The agency-level flight readiness review held yesterday concluded with the expected December, 6th launch date for Atlantis STS-122 mission. This continues Atlantis' exceptionally well processing flow. No major problems occurred and this is probably one of the cleanest mission preparations for a long time.
Space Shuttle Atlantis is sitting at launch pad 39A and will rocket into space at 4:31p EST next Thursday. It will deliver the European Columbus space lab. It will be attached to the Harmony module which was brought up into space by Discovery's STS-120 mission.
Meanwhile, the international space station crew has more or less finished the connection of Harmony to its final destination. This is a perquisite for STS-122, as Columbus will be mounted on one of Harmonies docking port. There are some news on a failed leak check, but it is said that this was most probably a sensor issue, not an actual leak. Sensor problems are common and so it looks very good from the ISS point of view, too.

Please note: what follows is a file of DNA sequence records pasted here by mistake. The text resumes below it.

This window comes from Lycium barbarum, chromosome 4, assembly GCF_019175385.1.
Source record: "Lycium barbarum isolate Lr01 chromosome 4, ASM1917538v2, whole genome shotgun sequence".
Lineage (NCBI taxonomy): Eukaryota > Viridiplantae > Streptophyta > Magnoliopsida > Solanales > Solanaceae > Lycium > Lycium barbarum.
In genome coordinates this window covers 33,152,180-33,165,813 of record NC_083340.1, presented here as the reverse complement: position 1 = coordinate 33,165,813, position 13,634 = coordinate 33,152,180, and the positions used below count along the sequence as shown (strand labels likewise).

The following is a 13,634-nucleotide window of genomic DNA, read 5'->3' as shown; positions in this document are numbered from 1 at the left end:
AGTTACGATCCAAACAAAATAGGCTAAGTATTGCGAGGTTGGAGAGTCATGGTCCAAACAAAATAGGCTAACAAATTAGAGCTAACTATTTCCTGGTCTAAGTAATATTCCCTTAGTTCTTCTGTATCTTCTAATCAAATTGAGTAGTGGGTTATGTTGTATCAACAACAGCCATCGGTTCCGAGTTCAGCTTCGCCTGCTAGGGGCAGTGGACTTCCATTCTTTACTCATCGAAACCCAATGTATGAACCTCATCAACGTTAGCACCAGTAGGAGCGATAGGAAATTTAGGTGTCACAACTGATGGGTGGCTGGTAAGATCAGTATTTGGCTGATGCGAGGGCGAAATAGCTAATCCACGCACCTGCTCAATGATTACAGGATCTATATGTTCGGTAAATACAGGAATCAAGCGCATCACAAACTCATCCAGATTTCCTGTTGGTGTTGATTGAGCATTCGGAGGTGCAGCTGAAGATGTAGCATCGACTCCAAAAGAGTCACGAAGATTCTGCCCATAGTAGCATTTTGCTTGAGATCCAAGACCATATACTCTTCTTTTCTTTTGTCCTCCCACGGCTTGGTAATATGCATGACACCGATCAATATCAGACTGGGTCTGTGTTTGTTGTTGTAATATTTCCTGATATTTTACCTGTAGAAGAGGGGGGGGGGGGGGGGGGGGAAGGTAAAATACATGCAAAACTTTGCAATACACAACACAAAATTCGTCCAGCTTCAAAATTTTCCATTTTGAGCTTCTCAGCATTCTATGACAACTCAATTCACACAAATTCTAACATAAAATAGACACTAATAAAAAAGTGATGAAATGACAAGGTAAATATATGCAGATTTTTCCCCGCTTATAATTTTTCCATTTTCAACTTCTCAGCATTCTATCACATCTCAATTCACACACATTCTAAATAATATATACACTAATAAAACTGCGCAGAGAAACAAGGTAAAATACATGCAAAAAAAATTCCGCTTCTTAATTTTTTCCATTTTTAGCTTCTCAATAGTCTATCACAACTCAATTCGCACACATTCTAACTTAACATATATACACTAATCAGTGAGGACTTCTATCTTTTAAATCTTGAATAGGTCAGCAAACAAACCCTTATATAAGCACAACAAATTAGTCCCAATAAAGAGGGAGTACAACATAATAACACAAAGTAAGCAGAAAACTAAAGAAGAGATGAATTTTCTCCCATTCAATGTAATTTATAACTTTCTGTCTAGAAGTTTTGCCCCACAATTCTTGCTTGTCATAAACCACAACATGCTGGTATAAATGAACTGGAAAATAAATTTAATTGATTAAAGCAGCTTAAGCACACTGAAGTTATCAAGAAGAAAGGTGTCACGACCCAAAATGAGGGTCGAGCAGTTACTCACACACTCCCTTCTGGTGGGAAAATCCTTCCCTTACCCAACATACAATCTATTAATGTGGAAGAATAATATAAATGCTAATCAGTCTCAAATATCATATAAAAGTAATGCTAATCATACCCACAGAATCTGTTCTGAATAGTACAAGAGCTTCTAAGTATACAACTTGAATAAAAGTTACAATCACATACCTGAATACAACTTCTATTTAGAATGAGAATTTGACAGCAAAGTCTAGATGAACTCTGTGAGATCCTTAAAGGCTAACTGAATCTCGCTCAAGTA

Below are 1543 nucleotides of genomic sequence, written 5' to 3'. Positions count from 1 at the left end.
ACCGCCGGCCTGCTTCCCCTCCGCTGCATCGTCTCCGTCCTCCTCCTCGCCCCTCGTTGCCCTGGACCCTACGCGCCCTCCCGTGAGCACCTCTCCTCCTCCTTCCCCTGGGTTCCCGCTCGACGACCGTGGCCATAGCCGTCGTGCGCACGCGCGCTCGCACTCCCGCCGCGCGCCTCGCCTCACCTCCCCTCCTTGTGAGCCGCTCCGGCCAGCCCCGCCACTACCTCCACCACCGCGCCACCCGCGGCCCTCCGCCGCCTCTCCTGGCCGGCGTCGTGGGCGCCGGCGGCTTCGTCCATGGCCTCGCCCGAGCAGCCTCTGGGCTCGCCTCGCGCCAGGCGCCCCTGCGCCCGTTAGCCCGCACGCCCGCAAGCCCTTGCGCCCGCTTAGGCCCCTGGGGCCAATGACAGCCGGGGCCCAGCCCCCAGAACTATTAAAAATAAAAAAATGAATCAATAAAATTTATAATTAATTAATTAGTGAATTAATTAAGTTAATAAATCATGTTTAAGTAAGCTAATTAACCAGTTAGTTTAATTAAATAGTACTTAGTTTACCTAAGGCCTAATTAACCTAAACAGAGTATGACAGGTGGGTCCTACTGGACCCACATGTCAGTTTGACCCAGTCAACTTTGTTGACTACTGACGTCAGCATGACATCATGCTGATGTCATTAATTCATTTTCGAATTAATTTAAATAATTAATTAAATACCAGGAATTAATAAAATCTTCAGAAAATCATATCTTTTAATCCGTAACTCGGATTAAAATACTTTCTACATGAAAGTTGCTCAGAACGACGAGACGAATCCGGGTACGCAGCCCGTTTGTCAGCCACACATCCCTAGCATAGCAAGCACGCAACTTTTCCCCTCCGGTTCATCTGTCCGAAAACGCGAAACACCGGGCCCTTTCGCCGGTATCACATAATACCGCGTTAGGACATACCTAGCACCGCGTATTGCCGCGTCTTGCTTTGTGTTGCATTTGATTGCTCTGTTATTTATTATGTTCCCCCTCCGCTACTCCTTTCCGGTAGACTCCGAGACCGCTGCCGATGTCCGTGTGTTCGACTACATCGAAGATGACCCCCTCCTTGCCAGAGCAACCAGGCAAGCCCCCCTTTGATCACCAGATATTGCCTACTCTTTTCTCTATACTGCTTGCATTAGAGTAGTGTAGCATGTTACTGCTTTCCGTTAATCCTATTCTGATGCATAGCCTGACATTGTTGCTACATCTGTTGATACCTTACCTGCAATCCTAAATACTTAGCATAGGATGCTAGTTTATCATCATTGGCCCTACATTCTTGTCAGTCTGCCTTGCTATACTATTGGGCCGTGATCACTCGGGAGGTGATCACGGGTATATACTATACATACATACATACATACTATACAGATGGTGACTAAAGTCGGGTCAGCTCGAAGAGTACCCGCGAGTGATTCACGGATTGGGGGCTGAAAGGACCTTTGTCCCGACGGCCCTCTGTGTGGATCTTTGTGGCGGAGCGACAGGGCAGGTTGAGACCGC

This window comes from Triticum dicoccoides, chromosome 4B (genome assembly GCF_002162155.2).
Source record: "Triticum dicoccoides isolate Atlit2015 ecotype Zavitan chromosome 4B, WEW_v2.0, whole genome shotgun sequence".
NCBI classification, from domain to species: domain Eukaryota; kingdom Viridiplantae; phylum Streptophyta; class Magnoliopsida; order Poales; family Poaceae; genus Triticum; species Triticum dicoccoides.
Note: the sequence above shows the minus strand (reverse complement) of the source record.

What is becoming an increasing concern is abrasion in a solar array rotary joint (SARJ). This was detected a bit prior to STS-120. Discovery's crew brought some samples back to earth, which are now being analyzed. Some more images and samples have been collected by the ISS crew. While the SARJ issue is no constraint for STS-122, it could (and probably will) affect future missions. Without a properly-working SARJ, the station can not generate enough power to support its final configuration. As far as it looks now, the repair will be quite complex and require a number of spacewalks, maybe carried out in February's STS-123 mission. But it is way to early to know anything exactly - engineers are still evaluating the problem.
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